My plan for the future is to ride all or at least part of the the TransAmerica Trail next year, but what would be the best bike to undertake this adventure on? While Husqvarna and KTM offer high-performance, dual-sport bikes, they require race-bike-level maintenance and would need expensive suspension mods to get the saddle down to a manageable height. I didn’t want the weight and complexity of bikes like the BMW R 1250 GS Adventure or the KTM 1290 Super Adventure R. I needed something easy to maintain, comfortable to ride and light enough to pick it up if I tipped over. My choice ended up being a 2019 Suzuki DR-Z400S that I purchased from Chaparral Motorsports.
The TransAmerica Trail (TAT) is a big commitment, so it makes sense to try a few shakedown runs before attempting the big one. The Washington Backcountry Discovery Route seemed a logical choice to get a feel for what may be the challenges of riding the TAT. The Washington Backcountry Discovery Route is a little under 600 miles long. It starts on the Columbia River in Stevenson, Washington, and snakes its way to the secluded Canadian border crossing of Night Hawk (this busy crossing averages one car per hour). The route is broken into six days (or what I called “stages”) with most stages ending near a town with food and lodging. The vast majority of the route is unpaved. My little DR-Z400S proved to be the perfect choice. It handled a slide area without breaking a sweat (a guy on a large adventure bike wouldn’t attempt the crossing) and motored up a loose rocky section that I had been warned about by other riders.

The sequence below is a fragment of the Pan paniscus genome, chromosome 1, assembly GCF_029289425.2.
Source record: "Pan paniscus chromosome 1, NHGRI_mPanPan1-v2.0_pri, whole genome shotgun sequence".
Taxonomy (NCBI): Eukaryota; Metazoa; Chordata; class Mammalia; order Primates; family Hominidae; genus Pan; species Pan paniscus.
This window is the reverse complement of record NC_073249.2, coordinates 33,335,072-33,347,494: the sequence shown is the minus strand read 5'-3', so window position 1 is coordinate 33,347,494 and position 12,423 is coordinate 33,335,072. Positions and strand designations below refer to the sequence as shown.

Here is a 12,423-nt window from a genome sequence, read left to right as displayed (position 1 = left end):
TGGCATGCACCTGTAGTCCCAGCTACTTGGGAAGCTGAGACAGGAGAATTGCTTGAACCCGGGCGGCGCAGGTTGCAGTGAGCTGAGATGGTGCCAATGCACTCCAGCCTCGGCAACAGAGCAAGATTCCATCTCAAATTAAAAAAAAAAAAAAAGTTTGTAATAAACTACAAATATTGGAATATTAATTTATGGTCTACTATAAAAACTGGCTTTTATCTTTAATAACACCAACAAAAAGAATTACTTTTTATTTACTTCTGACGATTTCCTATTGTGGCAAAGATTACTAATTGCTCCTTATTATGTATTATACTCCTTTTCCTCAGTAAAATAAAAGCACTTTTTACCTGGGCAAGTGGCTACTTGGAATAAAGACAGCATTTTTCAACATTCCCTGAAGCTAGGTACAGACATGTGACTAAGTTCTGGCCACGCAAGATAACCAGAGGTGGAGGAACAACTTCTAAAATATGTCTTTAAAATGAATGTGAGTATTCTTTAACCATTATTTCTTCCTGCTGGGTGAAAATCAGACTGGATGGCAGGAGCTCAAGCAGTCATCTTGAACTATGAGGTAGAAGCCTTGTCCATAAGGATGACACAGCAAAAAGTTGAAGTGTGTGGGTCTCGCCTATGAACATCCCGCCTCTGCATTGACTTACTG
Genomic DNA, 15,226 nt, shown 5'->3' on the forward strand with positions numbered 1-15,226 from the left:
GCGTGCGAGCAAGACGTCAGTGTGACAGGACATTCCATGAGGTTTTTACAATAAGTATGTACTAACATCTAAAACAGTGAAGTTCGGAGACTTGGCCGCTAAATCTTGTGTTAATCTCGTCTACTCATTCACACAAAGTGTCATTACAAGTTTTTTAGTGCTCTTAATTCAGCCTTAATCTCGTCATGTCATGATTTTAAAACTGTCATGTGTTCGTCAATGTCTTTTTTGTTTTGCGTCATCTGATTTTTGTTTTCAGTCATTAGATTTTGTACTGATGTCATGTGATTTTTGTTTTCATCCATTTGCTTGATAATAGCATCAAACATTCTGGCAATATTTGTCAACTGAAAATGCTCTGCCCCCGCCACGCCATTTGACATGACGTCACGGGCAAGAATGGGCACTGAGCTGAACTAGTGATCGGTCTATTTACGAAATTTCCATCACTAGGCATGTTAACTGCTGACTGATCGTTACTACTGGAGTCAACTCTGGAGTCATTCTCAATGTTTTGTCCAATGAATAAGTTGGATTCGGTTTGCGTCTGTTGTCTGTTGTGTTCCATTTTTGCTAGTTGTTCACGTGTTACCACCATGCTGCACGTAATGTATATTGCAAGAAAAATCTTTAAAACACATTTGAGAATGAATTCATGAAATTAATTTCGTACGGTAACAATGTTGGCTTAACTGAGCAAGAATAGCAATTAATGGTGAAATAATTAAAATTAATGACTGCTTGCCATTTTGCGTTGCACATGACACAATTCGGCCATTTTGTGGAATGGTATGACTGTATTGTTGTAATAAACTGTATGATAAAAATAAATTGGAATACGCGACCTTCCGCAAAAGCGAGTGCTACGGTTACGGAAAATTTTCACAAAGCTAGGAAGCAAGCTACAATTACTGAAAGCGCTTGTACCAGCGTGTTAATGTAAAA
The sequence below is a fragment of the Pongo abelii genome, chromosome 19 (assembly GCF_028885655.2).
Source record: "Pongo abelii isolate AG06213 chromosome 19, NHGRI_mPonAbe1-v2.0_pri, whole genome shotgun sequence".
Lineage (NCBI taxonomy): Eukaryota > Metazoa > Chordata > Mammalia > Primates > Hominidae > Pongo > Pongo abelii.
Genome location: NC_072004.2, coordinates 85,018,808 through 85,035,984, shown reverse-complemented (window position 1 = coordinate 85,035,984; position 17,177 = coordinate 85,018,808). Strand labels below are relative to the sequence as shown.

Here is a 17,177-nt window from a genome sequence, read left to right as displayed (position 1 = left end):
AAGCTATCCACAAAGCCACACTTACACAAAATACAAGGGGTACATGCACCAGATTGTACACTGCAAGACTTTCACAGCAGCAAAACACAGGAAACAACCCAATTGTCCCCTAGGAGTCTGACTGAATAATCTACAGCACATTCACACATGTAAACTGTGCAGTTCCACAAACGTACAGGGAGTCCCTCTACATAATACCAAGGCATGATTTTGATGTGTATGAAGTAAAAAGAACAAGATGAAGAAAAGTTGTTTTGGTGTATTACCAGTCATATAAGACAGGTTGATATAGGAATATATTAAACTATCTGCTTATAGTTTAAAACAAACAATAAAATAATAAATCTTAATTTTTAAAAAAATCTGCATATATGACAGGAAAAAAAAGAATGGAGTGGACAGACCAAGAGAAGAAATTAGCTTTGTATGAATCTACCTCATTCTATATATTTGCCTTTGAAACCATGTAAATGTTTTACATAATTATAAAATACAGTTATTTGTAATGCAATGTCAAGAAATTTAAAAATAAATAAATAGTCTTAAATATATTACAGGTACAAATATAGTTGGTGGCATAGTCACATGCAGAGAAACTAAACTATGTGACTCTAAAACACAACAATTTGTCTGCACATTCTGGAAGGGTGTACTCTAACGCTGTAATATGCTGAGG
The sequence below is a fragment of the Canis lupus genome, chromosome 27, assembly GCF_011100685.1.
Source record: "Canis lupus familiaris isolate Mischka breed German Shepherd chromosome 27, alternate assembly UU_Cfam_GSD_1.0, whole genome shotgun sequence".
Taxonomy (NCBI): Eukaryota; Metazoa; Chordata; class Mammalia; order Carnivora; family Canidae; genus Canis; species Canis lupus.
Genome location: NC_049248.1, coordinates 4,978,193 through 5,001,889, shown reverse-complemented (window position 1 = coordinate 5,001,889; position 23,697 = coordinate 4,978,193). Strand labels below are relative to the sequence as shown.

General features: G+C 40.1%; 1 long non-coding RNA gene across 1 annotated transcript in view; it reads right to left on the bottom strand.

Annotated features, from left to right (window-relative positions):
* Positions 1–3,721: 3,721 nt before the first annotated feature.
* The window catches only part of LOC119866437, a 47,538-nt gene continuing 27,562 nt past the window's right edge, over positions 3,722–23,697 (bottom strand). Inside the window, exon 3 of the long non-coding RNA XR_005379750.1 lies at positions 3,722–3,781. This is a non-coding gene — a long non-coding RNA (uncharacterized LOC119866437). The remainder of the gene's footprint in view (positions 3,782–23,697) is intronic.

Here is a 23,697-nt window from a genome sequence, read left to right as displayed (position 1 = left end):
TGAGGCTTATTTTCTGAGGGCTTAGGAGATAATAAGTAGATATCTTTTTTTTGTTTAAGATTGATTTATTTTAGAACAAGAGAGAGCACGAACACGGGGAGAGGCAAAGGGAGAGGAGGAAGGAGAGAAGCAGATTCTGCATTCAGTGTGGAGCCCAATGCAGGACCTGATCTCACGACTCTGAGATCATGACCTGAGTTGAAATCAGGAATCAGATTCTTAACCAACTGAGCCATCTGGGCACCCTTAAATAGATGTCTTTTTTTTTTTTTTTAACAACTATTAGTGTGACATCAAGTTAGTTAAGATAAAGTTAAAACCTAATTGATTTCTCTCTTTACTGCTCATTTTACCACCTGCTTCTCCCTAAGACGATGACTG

“Majestic views are common. The Washington Backcountry Discovery Route was well-routed by its creators. The object is to take your time and immerse yourself in the beauty and solitude that the route offers. Frequent stops and a comfortable pace are the way to go.”
ANALOG VERSUS DIGITAL